That doesn't seem like what this is, though. This sounds like it uses braking energy to power an electric supercharger. It avoids turbo lag, by scavenging and storing braking energy instead of exhaust energy. Meh. Dunno if that impresses me as much.

This is some of many ways to raise the ICE vehicle efficiency instead of making them bigger and bigger year after year. One can wonder why the 20+ major vehicle manufacturers did not incorporate those relatively easy technologies one or two decades ago. CAFE was not severe enough?

The once 'big three' have to be be beat over the head with regulations, bankrupted, or threatened by a viable alternative before perhaps deploying significant innovation.

20 something mpg was good enough for a hundred years, sort of like the golf ninth hole still plays the same.

We'd still be using land line Morse code if electronics were auto innovative.

This is essentially what I was calling for a while back. Either it was obvious to anyone skilled in the art, or someone was reading me (I vote for "obvious").

Will be curious to see actual data on mpg, etc.

What are you guys talking about?

1. Obvious? It has been widely known for YEARS that mild hybrids are the most cost effective hybrids, best use of batteries, etc; but apparently lack ego boost.

2. The 200 major vehicle manufacturers are doing exactly what they were created to do – make what people will buy.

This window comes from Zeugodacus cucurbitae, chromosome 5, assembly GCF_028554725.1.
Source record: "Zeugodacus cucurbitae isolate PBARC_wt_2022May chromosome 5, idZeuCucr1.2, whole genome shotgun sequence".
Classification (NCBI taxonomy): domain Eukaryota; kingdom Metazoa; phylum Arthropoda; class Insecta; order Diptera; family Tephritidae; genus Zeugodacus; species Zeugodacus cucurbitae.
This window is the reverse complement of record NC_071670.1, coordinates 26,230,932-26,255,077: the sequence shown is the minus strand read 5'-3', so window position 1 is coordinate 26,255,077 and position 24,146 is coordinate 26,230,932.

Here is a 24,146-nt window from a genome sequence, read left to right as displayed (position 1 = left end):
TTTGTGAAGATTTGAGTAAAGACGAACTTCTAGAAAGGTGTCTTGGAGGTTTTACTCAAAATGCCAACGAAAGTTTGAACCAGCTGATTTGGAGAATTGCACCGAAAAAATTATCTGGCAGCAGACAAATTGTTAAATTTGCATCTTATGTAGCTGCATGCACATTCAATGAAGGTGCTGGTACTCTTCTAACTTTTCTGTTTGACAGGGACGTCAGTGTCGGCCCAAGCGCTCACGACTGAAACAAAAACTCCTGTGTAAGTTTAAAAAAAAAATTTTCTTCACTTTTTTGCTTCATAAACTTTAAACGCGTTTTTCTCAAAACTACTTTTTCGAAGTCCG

I am having a little hard time imagining a "an extremely cost-effective, ultra-efficient gasoline engine in a C-segment passenger car..." yet having an electric supercharger, a BAS electric motor, and an electric turbo-compounder, and sophisticated power electronics to manage all these electrical items...wow! All potentially high-price and complicated items.

Recall from history, the Wright Cyclone R-3350 aircraft radial engine, with an engine-driven supercharger and a Power Recovery Turbo-compounder. This particular set up was notorious for having high failure rates due to overheat melting of the sodium-cooled exhaust valve and piston damage from the "Parts Recovery Turbine" down stream from the exhaust port. Adding the turbo-compounder significantly raises the engine temperatures, for obvious reasons. This potential for overheating, in a 1-liter puny engine with very little thermal mass and blown with a supercharger serving a C-segment passenger car?

By contrast, the 4-cylinder Atkinson-cycle engine runs significantly cooler due to the over-expanded exhaust. The over-expansion of the power stroke raises efficiency as much as the turbo-compounder, without any extra costly, high-maintenance hardware.

For low-cost, full electric hybrid conversion of a 4-speed automatic Ford Focus, try this:
New intake cam shaft to simulate Atkinson cycle. Remove the torque converter and install a 20-30 kW motor in its place.
Replace the existing starter and alternator with a 5-10 kW BAS, and position the wet clutch between the motor and the engine. Remove the spare tire and put in its place some Lithium battery of about ~1kWh capacity. (New cars has tire pressure warning system to allow the owner to re-inflate a nail-puntured tire in time to take to the shop before running completely flat!)
Replace the ECU with a new ECU module designed for the hybrid conversion. This should be an OEM-engineered effort to be done at the dealer only, and not at a mom-and-pop garage!

Voila, a low-cost and highly efficient full electric hybrid without sacrifice in performance nor trunk space, using minimum electrical components and cost. The fuel efficiency will pay for the cost conversion in some odd years. The saving in imported petrol and in CO2 emission will be priceless!